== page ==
US Election Day 2020: What’s on the ballot for women?

US Election Day 2020: What’s on the ballot for women?


This Tuesday, America will elect its next president, and the outcome could be disastrous for women’s health. With so much at stake, it’s easy to lose track of exactly what each candidate stands for, so here’s a breakdown of what the election will mean for women. 

As I write this, it’s looking likely that former vice president Joe Biden will win the election. He is polling ten points ahead of Donald Trump nationally, and has a smaller, but still significant, lead in key swing states. 

Nate Silver’s esteemed presidential forecast at FiveThirtyEight gives Biden a 90% chance of victory. But as we know, anything can happen on election day. 

Four more years of Trump would put decades of progress on women’s rights, and women’s health in particular, at stake. 

What does Trump stand for?

Trump is very vocal about his stance on abortion rights. If re-elected, he will continue to wage war against reproductive rights by any means possible. In October, he tweeted in all caps: PRO LIFE! VOTE!

In his second term, Trump wants to make it harder and harder to get an abortion, and wants to wind back federal protections for women and people with female reproductive organs seeking abortions. He wants a near-total abortion ban, and has only expressed a willingness to allow abortions in cases of rape or incest. 

Trump’s extreme anti-choice views ensure that evangelical Christians – of which there are 200 million in America – will continue to support him. Religious groups have called him “the most pro-life president ever.”

Part of Trump’s anti-abortion campaign is already set in stone. He promised in 2016 to only appoint judges to the Supreme Court who are in favour of overturning Roe v Wade, the key judgment that confirmed that all women in the US have the right to an abortion.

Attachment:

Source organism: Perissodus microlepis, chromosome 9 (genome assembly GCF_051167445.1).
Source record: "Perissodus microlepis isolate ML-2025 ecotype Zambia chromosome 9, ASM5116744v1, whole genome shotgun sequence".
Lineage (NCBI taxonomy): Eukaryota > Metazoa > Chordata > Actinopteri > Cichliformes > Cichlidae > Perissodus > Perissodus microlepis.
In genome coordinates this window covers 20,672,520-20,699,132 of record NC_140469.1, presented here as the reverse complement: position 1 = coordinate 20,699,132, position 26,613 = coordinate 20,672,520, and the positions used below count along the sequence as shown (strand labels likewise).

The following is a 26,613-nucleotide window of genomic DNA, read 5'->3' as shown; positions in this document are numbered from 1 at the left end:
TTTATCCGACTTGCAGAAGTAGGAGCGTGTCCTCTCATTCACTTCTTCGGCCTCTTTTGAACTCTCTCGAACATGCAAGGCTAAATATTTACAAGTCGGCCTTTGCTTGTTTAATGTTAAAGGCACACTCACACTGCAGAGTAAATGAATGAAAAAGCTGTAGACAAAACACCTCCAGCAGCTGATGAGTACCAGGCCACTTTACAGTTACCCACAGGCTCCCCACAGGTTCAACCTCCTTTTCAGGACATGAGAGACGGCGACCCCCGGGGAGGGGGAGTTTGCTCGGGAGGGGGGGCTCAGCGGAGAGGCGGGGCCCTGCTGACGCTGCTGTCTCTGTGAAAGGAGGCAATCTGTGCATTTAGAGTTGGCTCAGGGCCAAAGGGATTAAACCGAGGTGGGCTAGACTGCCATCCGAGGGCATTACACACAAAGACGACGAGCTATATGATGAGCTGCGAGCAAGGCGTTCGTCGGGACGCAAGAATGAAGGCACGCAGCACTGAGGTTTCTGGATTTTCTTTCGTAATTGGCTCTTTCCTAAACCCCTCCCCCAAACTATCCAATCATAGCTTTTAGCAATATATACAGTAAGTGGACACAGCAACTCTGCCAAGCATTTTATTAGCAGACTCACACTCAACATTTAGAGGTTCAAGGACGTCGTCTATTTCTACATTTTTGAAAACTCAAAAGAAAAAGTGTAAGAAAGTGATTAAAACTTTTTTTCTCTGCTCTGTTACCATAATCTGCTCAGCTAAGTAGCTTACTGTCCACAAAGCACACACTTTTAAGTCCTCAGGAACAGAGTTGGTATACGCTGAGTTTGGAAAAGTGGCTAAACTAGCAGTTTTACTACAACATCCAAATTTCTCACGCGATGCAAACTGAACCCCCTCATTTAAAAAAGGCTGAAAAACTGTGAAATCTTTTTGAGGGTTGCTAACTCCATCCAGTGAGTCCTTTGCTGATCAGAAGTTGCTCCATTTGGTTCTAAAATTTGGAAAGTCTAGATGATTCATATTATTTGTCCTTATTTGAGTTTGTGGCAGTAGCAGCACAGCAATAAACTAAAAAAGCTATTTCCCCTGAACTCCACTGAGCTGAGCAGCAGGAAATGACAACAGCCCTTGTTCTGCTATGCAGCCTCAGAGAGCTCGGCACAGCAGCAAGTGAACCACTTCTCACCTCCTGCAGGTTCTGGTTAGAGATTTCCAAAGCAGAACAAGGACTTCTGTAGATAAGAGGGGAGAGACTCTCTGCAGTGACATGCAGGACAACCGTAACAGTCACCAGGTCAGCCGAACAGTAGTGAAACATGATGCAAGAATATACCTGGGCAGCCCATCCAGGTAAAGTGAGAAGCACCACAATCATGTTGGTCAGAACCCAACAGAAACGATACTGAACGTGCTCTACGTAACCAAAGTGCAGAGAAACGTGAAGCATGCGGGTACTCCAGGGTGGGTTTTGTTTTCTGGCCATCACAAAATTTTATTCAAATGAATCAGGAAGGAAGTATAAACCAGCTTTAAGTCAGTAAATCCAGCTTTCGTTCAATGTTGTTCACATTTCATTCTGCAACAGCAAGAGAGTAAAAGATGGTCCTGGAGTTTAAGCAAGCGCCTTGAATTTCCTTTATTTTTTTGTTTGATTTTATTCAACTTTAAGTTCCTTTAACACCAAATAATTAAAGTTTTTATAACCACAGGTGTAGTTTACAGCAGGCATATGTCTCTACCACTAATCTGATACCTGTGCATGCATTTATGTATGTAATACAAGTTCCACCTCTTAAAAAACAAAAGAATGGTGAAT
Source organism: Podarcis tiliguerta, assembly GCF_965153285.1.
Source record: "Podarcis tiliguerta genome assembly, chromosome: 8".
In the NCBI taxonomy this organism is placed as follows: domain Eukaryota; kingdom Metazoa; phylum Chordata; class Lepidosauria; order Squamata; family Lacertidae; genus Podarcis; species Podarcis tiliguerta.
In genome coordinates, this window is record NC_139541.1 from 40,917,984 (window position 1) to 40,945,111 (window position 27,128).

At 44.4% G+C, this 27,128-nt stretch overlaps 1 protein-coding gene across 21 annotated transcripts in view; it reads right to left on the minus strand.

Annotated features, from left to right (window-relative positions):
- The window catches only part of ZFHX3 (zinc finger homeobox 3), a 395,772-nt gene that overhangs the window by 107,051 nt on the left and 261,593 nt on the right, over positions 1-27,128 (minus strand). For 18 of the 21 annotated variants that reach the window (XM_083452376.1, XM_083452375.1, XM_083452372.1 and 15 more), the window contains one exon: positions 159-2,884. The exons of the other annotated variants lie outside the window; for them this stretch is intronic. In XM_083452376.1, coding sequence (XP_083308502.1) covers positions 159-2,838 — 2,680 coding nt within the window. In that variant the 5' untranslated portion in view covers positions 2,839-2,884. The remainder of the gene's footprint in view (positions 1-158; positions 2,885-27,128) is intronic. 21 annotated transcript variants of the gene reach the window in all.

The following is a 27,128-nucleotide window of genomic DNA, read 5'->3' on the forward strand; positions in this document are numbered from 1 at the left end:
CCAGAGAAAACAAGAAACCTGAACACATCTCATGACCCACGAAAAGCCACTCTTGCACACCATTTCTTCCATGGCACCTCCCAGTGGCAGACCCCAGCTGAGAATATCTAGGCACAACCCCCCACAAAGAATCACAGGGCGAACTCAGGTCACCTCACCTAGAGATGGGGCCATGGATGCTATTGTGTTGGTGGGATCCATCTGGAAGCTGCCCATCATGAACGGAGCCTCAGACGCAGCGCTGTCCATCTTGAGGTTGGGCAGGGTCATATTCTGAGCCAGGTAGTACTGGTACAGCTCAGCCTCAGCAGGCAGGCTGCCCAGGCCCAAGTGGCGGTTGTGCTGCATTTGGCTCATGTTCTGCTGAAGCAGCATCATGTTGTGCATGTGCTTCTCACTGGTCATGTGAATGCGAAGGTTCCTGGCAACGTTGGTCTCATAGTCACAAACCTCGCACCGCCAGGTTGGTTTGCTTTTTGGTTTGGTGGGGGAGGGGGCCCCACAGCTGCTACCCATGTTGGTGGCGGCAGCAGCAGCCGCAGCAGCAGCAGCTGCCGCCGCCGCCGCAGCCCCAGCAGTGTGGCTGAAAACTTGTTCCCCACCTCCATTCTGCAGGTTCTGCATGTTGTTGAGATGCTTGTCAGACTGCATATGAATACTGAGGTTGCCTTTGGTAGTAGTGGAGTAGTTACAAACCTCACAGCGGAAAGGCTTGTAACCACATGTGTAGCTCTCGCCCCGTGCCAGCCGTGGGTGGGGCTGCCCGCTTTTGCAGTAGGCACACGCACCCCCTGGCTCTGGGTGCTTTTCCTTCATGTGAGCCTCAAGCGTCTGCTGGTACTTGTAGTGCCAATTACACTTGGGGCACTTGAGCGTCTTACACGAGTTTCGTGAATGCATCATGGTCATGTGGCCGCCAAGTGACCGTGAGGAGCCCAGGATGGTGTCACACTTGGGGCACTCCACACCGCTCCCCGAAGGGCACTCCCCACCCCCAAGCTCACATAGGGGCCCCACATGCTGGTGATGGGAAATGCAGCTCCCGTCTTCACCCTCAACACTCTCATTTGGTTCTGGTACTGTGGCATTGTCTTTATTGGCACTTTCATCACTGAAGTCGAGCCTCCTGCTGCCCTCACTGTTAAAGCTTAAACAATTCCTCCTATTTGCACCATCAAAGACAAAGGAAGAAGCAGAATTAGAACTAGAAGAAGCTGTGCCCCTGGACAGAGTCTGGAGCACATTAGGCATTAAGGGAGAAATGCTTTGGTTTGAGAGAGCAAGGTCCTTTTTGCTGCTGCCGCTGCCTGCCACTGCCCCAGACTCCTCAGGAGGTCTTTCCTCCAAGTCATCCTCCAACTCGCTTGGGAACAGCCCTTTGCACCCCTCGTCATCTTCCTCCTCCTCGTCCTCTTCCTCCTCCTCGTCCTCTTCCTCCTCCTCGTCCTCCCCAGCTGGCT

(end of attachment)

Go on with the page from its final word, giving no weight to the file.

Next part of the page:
Trump has come good on this promise. Earlier in his presidency he appointed Brett Kavanaugh and Neil Gorsuch to the bench, both of whom have stated they are in favour of overturning the law. But they didn’t have enough anti-choice judges on the bench to sway the vote if a case did come before the court – until now.

In one of his final, and perhaps most significant, moves as president, Trump appointed conservative justice Amy Coney Barrett to fill the seat that became vacant when women’s rights champion Ruth Bader Ginsburg died in September (???).

In spite of a decades-old tradition that sitting presidents should not fill supreme court seats in the last year of their presidency – a tradition that kept Obama from nominating a justice to fill the seat that was ultimately filled by Neil Gorsuch – Trump rushed through Coney Barrett’s nomination and appointment in recent weeks. Her appointment could be the death knell of abortion rights. 

The justice has publicly stated that she is anti-abortion and that she favours the reversal of Roe v Wade. She is also a former member of pro-life group based in Indiana.